CHARLESTON COUNTY, SC (WCSC) - One year after launching efforts to cut down on the number of people behind bars in Charleston County, new data reveals a d rop in inmate numbers since 2014.
Last year, the Charleston County Criminal Justice Coordinating Council was tasked with forming a three-year plan to safely lower the jail population. Strategies include reducing jail bookings for lower level offenses such as simple possession marijuana and open container while increasing alternatives for people dealing with mental health issues and substance abuse. Other initiatives include cutting time between booking and case disposition, as well as implementing an automated court date reminder system.
The council's efforts are supplement by $2.25 million in funding from the John D. and Catherine T. MacArthur Foundation Safety and Justice Challenge gr ant.
"What started as a competitive gr ant application in early 2015 has grown into the most transformative and collaborative criminal justice system improvement effort I have seen in my more than 30 years in law enforcement," CJCC Chairman and Charleston County Assistant Sheriff Mitch Lucas said.
The report, compiled and released by the CJCC, features data from Charleston County law enforcement, courts, as well as the Sheriff Al Cannon Detention Center.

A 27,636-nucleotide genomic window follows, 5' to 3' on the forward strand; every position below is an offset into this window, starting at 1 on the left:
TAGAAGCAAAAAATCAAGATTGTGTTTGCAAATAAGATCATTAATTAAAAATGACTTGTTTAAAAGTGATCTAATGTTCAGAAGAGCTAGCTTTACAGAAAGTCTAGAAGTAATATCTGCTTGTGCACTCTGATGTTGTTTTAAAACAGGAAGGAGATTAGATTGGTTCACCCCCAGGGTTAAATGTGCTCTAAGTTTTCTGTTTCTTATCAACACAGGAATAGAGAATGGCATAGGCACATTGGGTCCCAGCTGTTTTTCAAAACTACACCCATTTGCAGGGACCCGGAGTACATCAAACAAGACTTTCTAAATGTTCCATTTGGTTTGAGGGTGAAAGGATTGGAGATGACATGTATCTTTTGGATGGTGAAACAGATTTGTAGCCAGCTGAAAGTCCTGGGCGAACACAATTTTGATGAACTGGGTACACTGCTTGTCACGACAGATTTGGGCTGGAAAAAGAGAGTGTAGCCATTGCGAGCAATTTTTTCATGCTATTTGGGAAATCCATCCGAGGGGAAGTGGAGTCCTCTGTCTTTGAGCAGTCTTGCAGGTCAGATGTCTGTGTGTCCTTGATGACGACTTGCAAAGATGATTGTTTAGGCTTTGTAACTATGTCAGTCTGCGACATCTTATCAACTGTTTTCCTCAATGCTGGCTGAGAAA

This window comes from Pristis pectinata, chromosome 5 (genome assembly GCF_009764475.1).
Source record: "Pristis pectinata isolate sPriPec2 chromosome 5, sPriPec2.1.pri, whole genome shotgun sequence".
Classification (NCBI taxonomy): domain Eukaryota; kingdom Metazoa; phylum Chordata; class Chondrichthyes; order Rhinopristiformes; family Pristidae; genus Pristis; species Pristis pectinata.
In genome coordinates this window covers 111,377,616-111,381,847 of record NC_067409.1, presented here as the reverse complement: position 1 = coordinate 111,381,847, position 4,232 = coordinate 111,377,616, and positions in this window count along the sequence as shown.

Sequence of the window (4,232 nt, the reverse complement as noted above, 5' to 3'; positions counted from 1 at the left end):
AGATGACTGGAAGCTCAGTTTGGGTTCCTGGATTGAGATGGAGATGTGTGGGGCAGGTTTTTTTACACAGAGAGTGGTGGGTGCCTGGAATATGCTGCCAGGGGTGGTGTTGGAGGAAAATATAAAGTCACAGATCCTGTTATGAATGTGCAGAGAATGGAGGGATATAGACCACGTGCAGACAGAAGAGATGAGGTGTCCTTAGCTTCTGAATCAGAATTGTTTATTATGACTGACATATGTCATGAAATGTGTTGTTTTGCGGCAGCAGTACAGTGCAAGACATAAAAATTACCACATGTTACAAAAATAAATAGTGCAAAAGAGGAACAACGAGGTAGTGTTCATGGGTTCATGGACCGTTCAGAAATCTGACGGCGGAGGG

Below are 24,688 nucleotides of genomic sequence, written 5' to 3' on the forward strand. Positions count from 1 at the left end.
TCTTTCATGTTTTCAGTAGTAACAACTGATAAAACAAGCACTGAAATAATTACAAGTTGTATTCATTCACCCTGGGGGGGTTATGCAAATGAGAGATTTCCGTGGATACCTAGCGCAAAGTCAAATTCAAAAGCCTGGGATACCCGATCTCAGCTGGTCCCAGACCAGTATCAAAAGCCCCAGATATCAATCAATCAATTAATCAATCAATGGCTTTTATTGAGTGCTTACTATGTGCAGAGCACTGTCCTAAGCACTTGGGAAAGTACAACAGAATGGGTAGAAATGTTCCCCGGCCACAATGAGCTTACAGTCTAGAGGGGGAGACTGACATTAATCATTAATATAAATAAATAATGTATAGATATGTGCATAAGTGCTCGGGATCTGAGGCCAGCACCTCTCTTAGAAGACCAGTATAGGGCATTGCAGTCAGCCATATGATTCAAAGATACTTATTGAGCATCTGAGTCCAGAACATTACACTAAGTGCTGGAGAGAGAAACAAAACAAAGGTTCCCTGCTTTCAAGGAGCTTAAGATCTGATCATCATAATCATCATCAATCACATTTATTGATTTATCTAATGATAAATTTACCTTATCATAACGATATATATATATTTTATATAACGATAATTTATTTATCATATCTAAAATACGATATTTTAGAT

2016 data indicates the average daily population at the detention center d ropped 10% between 2014 and 2016. Ultimately, Charleston County aims to reduce the average daily population by 25% over the next two years. The jail capacity is currently 1,917, according to county documents.
The 2016 report reveals further markers, including:
- Criminal charges brought by the four largest arresting agencies in the County are down 28% between 2014-2016.
- Of all charges made, the use of non-custodial arrests is up by 14% between 2014 and 2016.
- Bookings into the Sheriff Al Cannon Detention Center are down by approximately 30% between 2014 and 2016.
- In 2014, African Americans were booked into the jail 3.4 times as often as Caucasians. In 2016, African Americans were booked into the jail 2.3 times as often as Caucasians.
A new database is a core element of the CJCC's initiative, to better track and analyze department data.
"I am excited about the progress made in the first year which has led to meaningful reductions in jail incarceration," City of Charleston Police Chief Greg Mullen said in a press release. "Working with all of our partners, we have implemented strategies that are creating positive outcomes. It's exciting to see a 28% decrease in the number of criminal charges, a 14% increase in the use of cite and release, and a 30% decrease in jail admissions. This demonstrates the value of strong partnerships by all members of the criminal justice system and how using alternative methods to jail can address concerns without compromising community public safety."